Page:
Coat of Many Colors
My Tennessee Mountain Home
Before she became a cartoon character, Dolly Parton
was one heck of a country singer and songwriter. She first appeared on
the Grand Ole Opry in 1959 at the age of 13, but she really began to
achieve public prominence when she joined Porter Wagoner's regionally
syndicated TV show in 1967. Her first major country hits were duets with
Wagoner and they were named CMA Vocal Group of the Year in 1968.
Her first solo foray into the Top 10 came with a cover
of Jimmie Rodgers' old "Mule Skinner Blues" in 1970. For the next decade
and a half, she rode high on the country charts with a series of
self-penned songs and albums. Three of her best were recently reissued
by RCA Nashville/Legacy.
The first, Coat of Many Colors, was originally
released in 1971. The title track became Dolly's theme song and also set
forth the theme that would dominate much of her songwriting-growing up
poor but still holding your head high. Songs like "A Better Place to
Live," "She Never Met a Man (She Didn't Like)" and "Travelin' Man" may
be obvious, but Dolly's heartfelt delivery makes them believable, as
though she sings from experience. And who can resist lines like "Mama
didn't allow me goin' courtin'/and I'd tell her lies that I reckon I
My Tennessee Mountain Home from 1973 is a full
blown concept album that opens with Dolly reading a letter she wrote to
her folks on June 2, 1964, when she first arrived in Nashville. The
lonesome harmonica playing "No Place Like Home" in the background gives
the monologue too much corn, but the rest of the disc is rootsy
country-folk at its best. "In the Good Old Days (When Times Were Bad)"
is a mournful waltz leavened by gorgeous string band accompaniment; "Old
Black Kettle" cooks up a country breakfast of dobro, banjo, harmonica
and guitar; the title track paints a vivid picture of Dolly's childhood
on the edge of the Smokies.
"Dr. Robert F. Thomas" was a real person, a minister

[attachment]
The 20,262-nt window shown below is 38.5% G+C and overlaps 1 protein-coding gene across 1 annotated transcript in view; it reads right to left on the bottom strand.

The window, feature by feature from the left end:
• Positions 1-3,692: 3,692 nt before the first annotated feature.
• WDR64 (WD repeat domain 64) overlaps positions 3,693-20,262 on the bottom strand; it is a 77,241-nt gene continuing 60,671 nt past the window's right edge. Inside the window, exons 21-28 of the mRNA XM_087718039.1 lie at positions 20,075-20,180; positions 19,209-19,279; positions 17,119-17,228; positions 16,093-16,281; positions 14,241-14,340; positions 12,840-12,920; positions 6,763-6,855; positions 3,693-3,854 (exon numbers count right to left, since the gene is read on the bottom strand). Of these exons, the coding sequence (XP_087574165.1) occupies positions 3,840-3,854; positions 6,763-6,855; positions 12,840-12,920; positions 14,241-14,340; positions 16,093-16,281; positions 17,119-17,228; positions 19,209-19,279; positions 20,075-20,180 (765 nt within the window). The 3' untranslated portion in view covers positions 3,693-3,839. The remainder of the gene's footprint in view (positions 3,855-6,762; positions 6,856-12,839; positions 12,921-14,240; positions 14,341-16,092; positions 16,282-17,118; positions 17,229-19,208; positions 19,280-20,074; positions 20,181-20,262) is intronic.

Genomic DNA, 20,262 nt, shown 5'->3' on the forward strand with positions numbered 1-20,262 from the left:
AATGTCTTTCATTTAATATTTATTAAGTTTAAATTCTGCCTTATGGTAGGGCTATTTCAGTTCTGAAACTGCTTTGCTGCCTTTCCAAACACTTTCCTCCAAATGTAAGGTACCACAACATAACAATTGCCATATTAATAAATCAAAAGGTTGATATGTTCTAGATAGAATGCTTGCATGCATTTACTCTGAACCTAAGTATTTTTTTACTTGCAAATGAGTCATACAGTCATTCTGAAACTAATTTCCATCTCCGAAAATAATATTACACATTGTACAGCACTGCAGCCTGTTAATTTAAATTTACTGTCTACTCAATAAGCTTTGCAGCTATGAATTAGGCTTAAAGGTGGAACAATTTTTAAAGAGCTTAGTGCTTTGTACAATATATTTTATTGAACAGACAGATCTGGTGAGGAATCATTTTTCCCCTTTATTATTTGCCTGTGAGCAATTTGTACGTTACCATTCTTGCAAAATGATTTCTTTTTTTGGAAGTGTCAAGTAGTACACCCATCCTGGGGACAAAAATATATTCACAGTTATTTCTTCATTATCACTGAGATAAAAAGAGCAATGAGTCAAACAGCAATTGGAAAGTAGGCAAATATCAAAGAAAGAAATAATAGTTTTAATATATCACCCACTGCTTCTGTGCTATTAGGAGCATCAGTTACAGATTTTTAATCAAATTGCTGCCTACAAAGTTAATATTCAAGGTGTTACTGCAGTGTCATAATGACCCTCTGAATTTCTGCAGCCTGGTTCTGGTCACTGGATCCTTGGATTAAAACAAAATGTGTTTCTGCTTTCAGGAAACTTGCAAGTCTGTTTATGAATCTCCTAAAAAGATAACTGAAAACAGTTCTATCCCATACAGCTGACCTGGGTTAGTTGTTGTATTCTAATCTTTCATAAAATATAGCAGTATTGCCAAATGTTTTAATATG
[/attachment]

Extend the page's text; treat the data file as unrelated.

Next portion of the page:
and physician, who traveled through the area, set up clinics,
administered shots and delivered lots and lots of babies, including one
Dolly Parton. The song that bears his name is a joyfully upbeat tribute.
"Daddy's Working Boots" is a classic country remembrance of life in the
rural south; "The Better Part of Life" conjures up a family reunion
recalling "that ol' swimming hole" and "the time we all got drunk on
homemade wine; while "Down on Music Row" is another unadorned slice of
autobiography that takes the singer from Nashville newbie to hitmaking
star in three short verses.
Jolene shot Dolly to country superstar status when
it was released in 1974. The infectiously relentless title track,
irresistible though it is, serves as the lyrical antonym to Loretta
Lynn's "You Ain't Woman Enough," ironic considering what a tough
businesswoman Dolly turned out to be. The other touchstone here is the
original recording of "I Will Always Love You," a country number one at
the time, and much more powerful in this understated rendition than in
Whitney Houston's soulless, over-the-top take 18 years later.
"Early Morning Breeze" is a beaut, spare and tasteful
folk with pedal steel trim (a slightly different arrangement from its
initial appearance on Coat). Dolly sings the blues while "Living
on Memories of You," wanders into "Happiest Girl in the USA" territory
on "The Highlight of My Life," sits on the banks of the "River of
Happiness" and discovers that it can be "Lonely Comin' Down" from a
After Jolene, Dolly Parton began to turn herself
into a brand. Within three years she was crossing over to the pop
mainstream with the silly and frilly "Here You Come Again," and by the
'80s, she was a movie star, television mainstay, country icon and theme
park owning caricature of herself. But these three albums provide ample
proof that she was, first and foremost, an affecting singer and
plainspoken songwriter deeply rooted in her Tennessee Mountain Home.
copyright © 2007 Jim Newsom. All Rights Reserved.